Monday, May 10, 2010

It's Just....Revolutionary!

I watched Revolutionary Road last night on Showtime. I'd seen it in the theatre when it first came out, as well. I highly recommend this movie if you haven't seen it; and if you have seen it, I highly recommend a second viewing. The second viewing took out the elements of plot surprise; and instead, let me focus on some of the cool cool cinematography, and placement of music, and wonderful period-specific costuming, and acting. Wow - the acting! It was criticized when the movie first came out - they said Kate & Leo did too much yelling, not enough actual acting. But I disagree - and maybe it's that I'm married now - but I thought their fighting was intense & incredibly personal (like that of an actual couple's). While watching, I kept thinking about what they must have done (as actors) to get into character and prep themselves for some of those fighting scenes. Like, I'm sure it wasn't morning coffee & scones and then, "ok guys, we need to get going, 3-2-1 aaaaaaaand action!"

But anyway, it seemed appropriate to watch that movie, following last week's media coverage of the 50-year anniversary of oral contraceptives. There's a great little article cnn did asking 15 or so women to briefly write their thoughts on "The Pill."

I'd always heard The Pill described as the great equalizer of men & women - but I always interpreted that more in terms of sexual freedom. I didn't even consider the affect of The Pill on women in the workplace - since, at the time, women who were pregnant would just get fired. There were no "maternity leaves," and daycare as we know it today didn't exist. That sort of puts in perspective (social stigma aside) why women who got pregnant often married the father of their child - because hello - if a woman gets fired from her job, and really has no way to keep a job with a child other than an expensive babysitter, she needs to have a husband support her.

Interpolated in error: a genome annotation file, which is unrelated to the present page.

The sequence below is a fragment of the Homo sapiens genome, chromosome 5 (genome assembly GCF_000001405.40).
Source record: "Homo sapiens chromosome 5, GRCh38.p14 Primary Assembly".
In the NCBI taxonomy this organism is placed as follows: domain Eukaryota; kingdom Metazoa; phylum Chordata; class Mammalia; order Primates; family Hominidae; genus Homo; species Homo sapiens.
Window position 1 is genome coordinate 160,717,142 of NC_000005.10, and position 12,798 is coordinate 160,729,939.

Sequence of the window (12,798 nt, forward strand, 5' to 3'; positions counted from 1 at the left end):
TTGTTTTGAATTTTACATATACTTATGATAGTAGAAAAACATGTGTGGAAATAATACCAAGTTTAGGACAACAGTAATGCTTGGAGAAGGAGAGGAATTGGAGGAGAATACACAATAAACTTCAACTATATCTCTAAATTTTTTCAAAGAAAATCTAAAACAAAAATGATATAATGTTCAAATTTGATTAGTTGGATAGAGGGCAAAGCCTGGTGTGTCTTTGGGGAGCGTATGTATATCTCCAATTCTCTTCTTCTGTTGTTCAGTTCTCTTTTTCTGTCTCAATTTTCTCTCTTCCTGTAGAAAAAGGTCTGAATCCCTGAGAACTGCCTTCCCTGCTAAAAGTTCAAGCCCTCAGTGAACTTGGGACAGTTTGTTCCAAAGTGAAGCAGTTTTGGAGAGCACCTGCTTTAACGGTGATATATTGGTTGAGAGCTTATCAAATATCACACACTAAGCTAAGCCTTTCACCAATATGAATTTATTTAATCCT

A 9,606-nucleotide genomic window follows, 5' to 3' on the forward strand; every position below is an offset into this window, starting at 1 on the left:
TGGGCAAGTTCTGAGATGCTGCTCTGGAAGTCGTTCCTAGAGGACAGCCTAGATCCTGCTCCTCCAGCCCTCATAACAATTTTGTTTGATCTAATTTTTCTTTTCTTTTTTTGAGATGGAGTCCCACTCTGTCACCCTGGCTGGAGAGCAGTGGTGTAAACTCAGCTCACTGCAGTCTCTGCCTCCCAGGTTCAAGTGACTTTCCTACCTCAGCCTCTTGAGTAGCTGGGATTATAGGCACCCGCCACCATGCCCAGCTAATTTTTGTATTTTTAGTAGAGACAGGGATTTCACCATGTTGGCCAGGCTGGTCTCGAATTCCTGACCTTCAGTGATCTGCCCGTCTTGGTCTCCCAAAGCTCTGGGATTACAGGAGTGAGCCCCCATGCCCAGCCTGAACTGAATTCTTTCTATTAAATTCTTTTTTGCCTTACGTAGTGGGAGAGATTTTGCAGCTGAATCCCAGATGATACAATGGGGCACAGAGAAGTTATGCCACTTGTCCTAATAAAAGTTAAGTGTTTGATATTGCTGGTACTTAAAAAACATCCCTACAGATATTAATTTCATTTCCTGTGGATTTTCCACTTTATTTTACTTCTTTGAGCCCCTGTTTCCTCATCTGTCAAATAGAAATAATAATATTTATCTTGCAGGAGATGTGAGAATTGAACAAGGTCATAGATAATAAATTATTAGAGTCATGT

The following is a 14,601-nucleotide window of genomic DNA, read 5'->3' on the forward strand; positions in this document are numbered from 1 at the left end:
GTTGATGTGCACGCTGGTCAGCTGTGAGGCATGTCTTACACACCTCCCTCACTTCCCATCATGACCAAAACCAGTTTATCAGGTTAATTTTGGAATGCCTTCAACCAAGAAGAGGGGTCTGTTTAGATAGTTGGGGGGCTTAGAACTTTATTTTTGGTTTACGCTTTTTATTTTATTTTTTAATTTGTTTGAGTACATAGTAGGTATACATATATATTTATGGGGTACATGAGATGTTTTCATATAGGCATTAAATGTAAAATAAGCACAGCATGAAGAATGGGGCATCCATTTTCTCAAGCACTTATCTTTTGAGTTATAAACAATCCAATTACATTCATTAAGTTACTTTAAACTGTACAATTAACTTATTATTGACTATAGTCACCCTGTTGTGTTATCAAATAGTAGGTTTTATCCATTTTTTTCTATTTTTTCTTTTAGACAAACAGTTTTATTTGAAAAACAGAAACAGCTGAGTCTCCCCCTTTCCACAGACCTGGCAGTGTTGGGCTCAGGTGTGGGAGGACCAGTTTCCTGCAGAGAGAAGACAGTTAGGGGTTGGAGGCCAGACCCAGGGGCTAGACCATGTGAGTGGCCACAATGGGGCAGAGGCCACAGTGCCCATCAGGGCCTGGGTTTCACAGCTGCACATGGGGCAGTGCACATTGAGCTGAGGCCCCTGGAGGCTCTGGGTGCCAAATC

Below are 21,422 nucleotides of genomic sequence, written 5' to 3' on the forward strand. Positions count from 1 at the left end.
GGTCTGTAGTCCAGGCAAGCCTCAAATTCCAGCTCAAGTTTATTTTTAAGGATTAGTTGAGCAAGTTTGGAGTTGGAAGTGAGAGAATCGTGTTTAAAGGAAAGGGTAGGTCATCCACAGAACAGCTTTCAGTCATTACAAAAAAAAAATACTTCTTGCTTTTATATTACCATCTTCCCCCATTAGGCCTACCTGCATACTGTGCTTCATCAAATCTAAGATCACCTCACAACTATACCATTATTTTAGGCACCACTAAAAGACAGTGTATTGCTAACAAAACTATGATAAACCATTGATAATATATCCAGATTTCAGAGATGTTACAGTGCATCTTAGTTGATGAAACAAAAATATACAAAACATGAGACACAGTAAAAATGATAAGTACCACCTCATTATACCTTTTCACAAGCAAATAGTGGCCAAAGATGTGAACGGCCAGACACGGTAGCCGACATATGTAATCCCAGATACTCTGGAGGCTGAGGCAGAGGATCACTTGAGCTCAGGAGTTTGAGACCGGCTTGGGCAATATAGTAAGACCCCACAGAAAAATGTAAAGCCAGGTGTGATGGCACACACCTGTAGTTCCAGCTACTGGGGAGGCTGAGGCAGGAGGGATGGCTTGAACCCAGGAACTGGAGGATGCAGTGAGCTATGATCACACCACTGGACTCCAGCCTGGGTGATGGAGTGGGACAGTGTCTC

Isn't it strange to think about how our culture would've evolved if a woman-controlled contraceptive had always existed? Like, even in colonial times? Things would be a lot different - I imagine there would have been gender equality (or at least a women's movement to achieve it) quite a bit sooner than there actually was/is.

Revolutionary Road took place in 1955 (so about 5 years earlier than The Pill). The whole plot would've played out entirely differently if April had access to birth control - perhaps they wouldn't have even gotten married? They definitely wouldn't have moved to the suburbs if she hadn't had a baby. Think about all the discontented women of the 50s - had birth control pills existed, would there even have been a "baby boom?"

Seriously - when you think about it, our entire social system would be different if oral contraceptives had existed earlier. Which also makes you wonder, what will American society look like in 100 years (so effectively, 150 years after a woman-controlled contraceptive has been in the market)? What do you guys think? Also - imagine how different things would look now if The Pill didn't exist.

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